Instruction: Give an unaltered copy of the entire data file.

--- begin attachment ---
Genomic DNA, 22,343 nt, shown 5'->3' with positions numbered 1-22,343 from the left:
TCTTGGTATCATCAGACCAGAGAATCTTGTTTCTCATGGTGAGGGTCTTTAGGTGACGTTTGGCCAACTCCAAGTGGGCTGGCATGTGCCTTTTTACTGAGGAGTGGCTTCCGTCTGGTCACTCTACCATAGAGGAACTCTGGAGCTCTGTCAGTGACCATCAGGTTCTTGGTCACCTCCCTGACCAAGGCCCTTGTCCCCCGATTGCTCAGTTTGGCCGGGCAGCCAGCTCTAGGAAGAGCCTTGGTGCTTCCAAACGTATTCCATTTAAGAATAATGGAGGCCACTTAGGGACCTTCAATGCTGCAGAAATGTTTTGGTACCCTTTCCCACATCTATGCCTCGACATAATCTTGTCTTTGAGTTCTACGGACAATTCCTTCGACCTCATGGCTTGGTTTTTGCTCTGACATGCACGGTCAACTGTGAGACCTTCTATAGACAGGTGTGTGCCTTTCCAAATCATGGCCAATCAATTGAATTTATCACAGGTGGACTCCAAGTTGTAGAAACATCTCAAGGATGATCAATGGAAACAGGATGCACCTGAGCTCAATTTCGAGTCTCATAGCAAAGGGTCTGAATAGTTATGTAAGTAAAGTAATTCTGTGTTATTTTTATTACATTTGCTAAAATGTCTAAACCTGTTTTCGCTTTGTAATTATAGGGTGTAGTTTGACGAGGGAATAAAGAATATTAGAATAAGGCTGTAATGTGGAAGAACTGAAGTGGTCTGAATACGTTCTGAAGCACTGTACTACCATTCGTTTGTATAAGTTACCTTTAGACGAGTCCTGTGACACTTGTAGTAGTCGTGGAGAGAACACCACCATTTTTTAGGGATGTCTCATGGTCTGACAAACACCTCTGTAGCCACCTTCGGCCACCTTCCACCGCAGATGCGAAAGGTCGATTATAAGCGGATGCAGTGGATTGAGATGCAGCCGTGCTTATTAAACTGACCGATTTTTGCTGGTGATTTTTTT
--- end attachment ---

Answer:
Genomic DNA, 22,343 nt, shown 5'->3' with positions numbered 1-22,343 from the left:
TCTTGGTATCATCAGACCAGAGAATCTTGTTTCTCATGGTGAGGGTCTTTAGGTGACGTTTGGCCAACTCCAAGTGGGCTGGCATGTGCCTTTTTACTGAGGAGTGGCTTCCGTCTGGTCACTCTACCATAGAGGAACTCTGGAGCTCTGTCAGTGACCATCAGGTTCTTGGTCACCTCCCTGACCAAGGCCCTTGTCCCCCGATTGCTCAGTTTGGCCGGGCAGCCAGCTCTAGGAAGAGCCTTGGTGCTTCCAAACGTATTCCATTTAAGAATAATGGAGGCCACTTAGGGACCTTCAATGCTGCAGAAATGTTTTGGTACCCTTTCCCACATCTATGCCTCGACATAATCTTGTCTTTGAGTTCTACGGACAATTCCTTCGACCTCATGGCTTGGTTTTTGCTCTGACATGCACGGTCAACTGTGAGACCTTCTATAGACAGGTGTGTGCCTTTCCAAATCATGGCCAATCAATTGAATTTATCACAGGTGGACTCCAAGTTGTAGAAACATCTCAAGGATGATCAATGGAAACAGGATGCACCTGAGCTCAATTTCGAGTCTCATAGCAAAGGGTCTGAATAGTTATGTAAGTAAAGTAATTCTGTGTTATTTTTATTACATTTGCTAAAATGTCTAAACCTGTTTTCGCTTTGTAATTATAGGGTGTAGTTTGACGAGGGAATAAAGAATATTAGAATAAGGCTGTAATGTGGAAGAACTGAAGTGGTCTGAATACGTTCTGAAGCACTGTACTACCATTCGTTTGTATAAGTTACCTTTAGACGAGTCCTGTGACACTTGTAGTAGTCGTGGAGAGAACACCACCATTTTTTAGGGATGTCTCATGGTCTGACAAACACCTCTGTAGCCACCTTCGGCCACCTTCCACCGCAGATGCGAAAGGTCGATTATAAGCGGATGCAGTGGATTGAGATGCAGCCGTGCTTATTAAACTGACCGATTTTTGCTGGTGATTTTTTT